Wednesday, February 08, 2006

The West Wing

I was slow to realize what a great television show The West Wing is. I didn't watch it for the first time until several years into its run. Who wants to see a television show about a fairly liberal Democratic president while we're suffering through the Bush presidency in real life? But just an episode or two got me hooked and I'm pretty much caught up now after watching reruns on Bravo several times a day for quite a while. I doubt that there's more than a handful of shows I haven't seen now. I like ABC's Commander in Chief, but it's just a lukewarm substitute for the inner workings of the Bartlet Presidency.

Some memorable West Wing scenes and episodes:

The nightclub scene where Zoe Bartlet is kidnapped. Massive Attack's "Angel" starts as the techno music in the club and becomes the soundtrack, slowly building to its climax as we see Secret Service Agent Molly dead in the alley and Leo running to tell the president.

"What Kind of Day Has It Been," the Season One finale in which President Bartlet's conducts a town hall meeting with college students. The meeting/lecture is a good lesson in politics, but the show ends with shots fired at the president's entourage. Who's hit? Who's coming back for Season Two?

The first episode of Season Two, a two-parter called "In the Shadow of Two Gunmen." In the wake of the assassination attempt, as Josh and the president fight for life, flashbacks reveal how the Bartlet campaign team came together and won the nomination and the election.

"Two Cathedrals," the Season Two cliffhanging episode that's not much of a cliffhanger. President Bartlet deals with the death of his longtime secretary Delores Landingham and reveals to the nation that he has MS. He curses God in the National Cathedral after Mrs. Landingham's funeral, then goes to a press conference to answer questions, especially those concerning his political future. Will he run again? When he puts his hand in his pocket and looks away we know the answer. All the while, flashbacks reveal how a teenaged Jed first met Mrs. Landingham. Dire Strait's "Brothers in Arms" is a moody soundtrack to the final scenes.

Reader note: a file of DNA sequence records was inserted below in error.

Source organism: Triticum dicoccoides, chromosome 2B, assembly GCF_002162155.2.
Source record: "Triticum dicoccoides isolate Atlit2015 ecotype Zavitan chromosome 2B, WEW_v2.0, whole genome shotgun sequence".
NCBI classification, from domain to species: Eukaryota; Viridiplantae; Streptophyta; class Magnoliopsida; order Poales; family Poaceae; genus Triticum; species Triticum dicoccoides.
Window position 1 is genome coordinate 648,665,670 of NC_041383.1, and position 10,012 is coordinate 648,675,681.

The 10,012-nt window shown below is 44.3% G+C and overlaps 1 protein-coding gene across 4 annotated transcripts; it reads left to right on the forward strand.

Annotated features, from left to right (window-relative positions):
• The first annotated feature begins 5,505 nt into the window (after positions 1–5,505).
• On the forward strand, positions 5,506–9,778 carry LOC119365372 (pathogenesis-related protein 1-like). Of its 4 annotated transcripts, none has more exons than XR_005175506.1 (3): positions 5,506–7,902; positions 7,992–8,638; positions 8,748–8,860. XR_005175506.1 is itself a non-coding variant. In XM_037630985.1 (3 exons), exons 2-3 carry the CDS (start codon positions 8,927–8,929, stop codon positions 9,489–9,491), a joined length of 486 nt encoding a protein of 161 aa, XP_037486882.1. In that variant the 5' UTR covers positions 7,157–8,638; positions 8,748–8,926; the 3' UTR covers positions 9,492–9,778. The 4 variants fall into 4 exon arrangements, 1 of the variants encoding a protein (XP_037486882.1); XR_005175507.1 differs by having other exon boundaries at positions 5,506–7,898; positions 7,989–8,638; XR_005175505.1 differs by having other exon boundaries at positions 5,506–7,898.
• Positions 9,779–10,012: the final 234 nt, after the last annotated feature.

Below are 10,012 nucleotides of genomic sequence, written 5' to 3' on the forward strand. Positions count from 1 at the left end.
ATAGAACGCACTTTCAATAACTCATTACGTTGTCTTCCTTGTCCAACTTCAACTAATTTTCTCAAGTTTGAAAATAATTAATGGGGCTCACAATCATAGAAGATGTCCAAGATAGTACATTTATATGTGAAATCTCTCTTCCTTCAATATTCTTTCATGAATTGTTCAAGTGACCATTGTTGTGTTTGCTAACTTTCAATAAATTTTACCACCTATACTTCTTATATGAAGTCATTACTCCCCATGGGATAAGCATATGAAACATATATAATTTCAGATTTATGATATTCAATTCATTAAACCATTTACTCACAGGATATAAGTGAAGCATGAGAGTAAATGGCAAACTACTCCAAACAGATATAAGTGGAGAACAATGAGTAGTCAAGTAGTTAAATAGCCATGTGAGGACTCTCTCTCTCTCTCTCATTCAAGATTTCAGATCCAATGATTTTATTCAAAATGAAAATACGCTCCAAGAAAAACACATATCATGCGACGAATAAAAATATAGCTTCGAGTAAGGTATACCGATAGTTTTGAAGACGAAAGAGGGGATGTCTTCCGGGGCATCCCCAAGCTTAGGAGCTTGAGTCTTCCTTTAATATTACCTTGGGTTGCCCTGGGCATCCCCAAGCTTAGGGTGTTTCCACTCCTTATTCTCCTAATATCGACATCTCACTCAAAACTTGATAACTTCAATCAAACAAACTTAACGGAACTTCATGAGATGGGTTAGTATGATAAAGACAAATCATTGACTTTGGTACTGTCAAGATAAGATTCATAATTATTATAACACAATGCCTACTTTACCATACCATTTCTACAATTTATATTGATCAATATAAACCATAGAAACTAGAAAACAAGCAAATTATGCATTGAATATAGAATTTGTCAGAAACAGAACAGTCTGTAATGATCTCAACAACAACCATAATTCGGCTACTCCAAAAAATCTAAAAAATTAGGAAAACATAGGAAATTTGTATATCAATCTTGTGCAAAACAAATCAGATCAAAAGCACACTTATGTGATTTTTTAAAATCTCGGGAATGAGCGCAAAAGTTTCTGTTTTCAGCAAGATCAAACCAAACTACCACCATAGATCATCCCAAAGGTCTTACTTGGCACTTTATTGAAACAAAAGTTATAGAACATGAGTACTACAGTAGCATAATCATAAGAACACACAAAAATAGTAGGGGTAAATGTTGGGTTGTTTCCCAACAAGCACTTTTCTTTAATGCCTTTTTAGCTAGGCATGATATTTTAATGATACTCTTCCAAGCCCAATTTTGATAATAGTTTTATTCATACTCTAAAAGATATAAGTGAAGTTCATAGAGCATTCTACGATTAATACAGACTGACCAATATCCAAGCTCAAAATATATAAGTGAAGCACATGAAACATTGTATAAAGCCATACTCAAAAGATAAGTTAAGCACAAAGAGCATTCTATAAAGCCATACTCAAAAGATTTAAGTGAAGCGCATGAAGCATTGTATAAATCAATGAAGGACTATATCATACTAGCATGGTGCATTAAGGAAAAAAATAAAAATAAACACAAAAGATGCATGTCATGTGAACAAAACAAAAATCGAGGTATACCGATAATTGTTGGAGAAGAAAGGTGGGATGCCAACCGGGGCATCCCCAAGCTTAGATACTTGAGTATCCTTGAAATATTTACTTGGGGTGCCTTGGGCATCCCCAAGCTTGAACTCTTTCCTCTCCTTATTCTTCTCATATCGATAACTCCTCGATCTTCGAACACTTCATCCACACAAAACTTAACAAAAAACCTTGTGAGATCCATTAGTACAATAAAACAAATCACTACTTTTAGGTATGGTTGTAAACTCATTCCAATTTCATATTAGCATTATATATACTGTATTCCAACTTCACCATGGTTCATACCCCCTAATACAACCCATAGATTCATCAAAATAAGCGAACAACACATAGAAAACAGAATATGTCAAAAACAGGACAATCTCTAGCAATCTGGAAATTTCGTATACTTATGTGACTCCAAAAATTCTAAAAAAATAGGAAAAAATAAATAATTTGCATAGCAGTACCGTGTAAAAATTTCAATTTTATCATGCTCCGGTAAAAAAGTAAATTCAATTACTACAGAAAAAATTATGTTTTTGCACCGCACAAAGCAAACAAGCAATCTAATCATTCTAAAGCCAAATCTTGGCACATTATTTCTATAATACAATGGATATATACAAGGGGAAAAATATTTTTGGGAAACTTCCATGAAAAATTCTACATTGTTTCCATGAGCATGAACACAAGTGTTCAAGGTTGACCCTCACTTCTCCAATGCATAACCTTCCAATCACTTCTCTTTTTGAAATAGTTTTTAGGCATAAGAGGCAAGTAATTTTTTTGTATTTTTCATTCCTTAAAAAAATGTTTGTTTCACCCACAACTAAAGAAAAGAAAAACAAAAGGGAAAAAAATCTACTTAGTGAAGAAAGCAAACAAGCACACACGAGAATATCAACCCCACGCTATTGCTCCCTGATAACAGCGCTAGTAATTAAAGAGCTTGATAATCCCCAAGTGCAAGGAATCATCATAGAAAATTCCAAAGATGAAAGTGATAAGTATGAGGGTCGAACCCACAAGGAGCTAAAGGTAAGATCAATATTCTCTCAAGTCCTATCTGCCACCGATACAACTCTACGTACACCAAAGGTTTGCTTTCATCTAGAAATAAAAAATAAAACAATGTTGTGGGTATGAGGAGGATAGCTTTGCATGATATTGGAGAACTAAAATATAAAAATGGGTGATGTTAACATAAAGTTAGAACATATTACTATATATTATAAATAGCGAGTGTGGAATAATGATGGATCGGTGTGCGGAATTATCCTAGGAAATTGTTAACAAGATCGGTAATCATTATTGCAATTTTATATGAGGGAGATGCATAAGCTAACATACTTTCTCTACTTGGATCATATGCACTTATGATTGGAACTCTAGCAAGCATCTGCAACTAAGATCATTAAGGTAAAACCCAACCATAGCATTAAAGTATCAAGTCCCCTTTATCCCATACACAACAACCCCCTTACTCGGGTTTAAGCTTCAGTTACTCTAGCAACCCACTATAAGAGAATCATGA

C. J.'s pressroom outburst over the treatment of women in the fictional Middle Eastern country of Qumar.

"Posse Comitatus." Bartlet attends a Broadway play and finally greenlights a hit on the Qumari defense minister who has strong terrorist ties. C. J. Cregg's favorite secret service agent, Simon Donovan, is shot and killed when he walks in on an armed robbery at a convenience store. Jeff Buckley's version of "Hallelujah" is the touching soundtrack.

"The Long Goodbye." C. J. returns home to Dayton for her 20th class reunion and comes face-to-face with her father's Alzheimer's.

First Lady Abby Bartlet on Sesame Street. C. J. waits in the hall with Big Bird (You had to be there.)

Toby gets personally involved when a homeless Korean War veteran dies while wearing his coat.

The president lectures a conservative talk show host on homosexuality and the Bible.

"Isaac and Ishmail." Various White House staffers, including the president, discuss terrorism with a group of high-school students in a special episode that aired less than a month after 9/11.